‘Shape’ singing strikes high note in Philadelphia

The centuries-old tradition of sacred harp choral singing brings people of any singing ability into 4-part harmony.

About 150 people gathered at the Broad Street Ministry over the weekend for choral singing. But they didn’t come to listen; they all came to participate. The centuries-old tradition of sacred harp choral singing brings people of any singing ability into 4-part harmony.

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Kevin Griffin-Moreno drove from Baltimore to sing sacred harp.

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Griffin-Moreno: There’s an old saw – people will happily drive 15 hours to sing sacred harp, but wouldn’t cross the street to listen to sacred harp music, because of it’s raw sound.

Moreno is a trained classical singer, but now only sings sacred harp. He says it satisfies on three levels – musical, spiritual, and communal.

Here’s how it works. People come – it might be 20 people or 200 – and sit in a square-shape that separates the the 4 parts of bass, tenor, soprano, and alto. Each section is layered with more rows of chairs, stretching to the four walls of the room. A song leader stands in the center.

The room at the Broad Street Ministry is full-to-bursting with singers – there is no room for an audience. The singing goes on for 6 hours. Moreno says he never gets tired.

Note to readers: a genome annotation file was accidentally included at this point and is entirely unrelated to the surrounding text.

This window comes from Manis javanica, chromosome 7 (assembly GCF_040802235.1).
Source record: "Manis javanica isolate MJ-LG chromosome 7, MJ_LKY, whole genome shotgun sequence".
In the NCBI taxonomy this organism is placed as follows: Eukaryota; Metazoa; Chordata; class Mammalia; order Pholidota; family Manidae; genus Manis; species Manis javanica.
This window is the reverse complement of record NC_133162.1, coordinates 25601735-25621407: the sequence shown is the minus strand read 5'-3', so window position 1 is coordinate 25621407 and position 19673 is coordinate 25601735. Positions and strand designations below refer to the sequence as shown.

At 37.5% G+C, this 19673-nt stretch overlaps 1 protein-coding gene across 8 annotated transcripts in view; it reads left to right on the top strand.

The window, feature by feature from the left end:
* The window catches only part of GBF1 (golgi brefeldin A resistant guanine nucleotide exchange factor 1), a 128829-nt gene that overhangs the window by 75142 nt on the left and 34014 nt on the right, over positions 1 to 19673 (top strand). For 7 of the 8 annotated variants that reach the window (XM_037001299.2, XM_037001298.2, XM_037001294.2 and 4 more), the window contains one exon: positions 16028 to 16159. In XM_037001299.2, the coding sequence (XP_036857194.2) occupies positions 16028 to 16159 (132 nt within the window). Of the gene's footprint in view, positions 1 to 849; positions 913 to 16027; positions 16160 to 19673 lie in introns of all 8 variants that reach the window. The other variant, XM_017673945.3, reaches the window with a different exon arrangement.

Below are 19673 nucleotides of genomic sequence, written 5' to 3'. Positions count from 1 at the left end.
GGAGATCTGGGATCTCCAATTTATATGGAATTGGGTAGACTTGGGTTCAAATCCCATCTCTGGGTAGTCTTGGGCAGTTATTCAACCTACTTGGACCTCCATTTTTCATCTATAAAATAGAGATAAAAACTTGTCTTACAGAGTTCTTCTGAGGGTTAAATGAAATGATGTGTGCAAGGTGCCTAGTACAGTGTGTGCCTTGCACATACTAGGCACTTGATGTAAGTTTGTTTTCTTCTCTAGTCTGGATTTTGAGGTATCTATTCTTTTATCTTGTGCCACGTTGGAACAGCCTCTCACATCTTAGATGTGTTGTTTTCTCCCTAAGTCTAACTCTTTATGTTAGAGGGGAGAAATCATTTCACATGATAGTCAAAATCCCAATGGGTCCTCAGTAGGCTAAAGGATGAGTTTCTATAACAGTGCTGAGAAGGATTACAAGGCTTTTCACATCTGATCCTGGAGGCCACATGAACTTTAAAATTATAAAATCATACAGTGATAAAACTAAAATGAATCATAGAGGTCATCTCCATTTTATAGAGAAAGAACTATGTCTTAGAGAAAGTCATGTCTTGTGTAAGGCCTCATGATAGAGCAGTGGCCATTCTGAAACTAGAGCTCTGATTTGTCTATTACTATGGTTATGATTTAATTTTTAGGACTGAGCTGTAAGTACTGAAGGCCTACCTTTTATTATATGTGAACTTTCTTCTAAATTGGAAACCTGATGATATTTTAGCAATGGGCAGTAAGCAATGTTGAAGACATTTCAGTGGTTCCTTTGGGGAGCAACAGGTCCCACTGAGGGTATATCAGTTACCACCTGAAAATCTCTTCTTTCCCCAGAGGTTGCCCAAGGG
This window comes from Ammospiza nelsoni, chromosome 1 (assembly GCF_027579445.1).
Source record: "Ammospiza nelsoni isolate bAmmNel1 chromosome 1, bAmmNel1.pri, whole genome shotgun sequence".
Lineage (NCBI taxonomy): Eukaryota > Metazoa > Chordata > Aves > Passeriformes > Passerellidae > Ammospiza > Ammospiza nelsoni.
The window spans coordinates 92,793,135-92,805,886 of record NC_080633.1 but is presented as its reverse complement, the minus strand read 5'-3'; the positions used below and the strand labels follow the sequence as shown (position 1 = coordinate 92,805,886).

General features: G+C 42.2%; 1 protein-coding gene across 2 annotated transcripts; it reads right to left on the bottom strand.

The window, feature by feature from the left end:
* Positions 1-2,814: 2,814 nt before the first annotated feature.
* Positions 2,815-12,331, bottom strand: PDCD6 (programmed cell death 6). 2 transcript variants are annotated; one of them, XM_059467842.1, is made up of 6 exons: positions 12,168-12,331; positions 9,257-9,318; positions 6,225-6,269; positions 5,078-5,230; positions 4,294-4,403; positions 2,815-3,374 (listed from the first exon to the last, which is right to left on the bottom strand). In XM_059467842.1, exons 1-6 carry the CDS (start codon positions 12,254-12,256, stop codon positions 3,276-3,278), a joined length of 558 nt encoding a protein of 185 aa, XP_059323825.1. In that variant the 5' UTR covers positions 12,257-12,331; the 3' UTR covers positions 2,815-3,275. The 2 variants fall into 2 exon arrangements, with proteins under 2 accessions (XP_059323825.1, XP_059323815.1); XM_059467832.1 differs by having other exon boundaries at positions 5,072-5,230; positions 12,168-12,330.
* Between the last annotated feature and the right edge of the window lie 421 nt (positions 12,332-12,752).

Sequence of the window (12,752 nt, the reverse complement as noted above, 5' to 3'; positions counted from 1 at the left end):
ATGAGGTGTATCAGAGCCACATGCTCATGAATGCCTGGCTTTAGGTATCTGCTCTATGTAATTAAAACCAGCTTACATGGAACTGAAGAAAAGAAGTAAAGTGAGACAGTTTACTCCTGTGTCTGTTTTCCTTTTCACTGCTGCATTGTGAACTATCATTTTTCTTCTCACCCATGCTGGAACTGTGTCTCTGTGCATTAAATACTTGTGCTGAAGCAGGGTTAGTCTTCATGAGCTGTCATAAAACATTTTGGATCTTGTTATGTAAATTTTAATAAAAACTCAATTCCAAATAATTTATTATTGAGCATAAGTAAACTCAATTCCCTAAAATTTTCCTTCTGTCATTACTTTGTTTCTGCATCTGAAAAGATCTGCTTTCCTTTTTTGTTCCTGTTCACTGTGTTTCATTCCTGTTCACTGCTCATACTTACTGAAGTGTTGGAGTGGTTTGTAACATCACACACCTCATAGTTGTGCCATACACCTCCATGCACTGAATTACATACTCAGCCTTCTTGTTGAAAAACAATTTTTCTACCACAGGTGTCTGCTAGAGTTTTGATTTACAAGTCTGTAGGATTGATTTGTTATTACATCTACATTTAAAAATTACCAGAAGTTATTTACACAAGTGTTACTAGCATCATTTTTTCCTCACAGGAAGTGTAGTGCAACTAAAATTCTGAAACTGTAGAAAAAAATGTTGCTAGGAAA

Griffin-Moreno: We don’t rehearse – we are the performers and the audience. This is a tradition that is participatory, not passive.

This style of choral singing is also called shape-note singing, for the distinct shapes of the written notes. It has its roots in rural England, but it was colonial Americans who created the shapes for fa, so, la, and mi.

Merritt: Fa is a triangle, the la is a square, a so is a round note, and a mi is a little diamond shape. fa so la fa so la mi fa

That’s John Merritt, from Oxford, Mississippi. He says the shaped notes were patented around the time of the American Revoltion.

Merritt: The idea was so the average person – it would make it easier to learn how to sing.

The singing style is gaining traction with younger people. A group of mostly twenty-somethings meet in West Philadelphia every month at an anarchist storefront space. Elizabeth Stokes, who is 30 years old, says the first time she heard shape-note music she hated it.

Stokes: Sometimes people are harmonizing in ways that are not that harmonious – but that’s part of the sound – you have to be ready for that. When everyone is giving that effort and that emotion sound – it’s a very powerful human experience.

No one is turned away. At the Broad Street ministry there were Baptists from Mississippi, Amish from Lancaster, Episcopalians from Baltimore, and anarchists from West Philly. Stokes says they all harmonize together – more or less.

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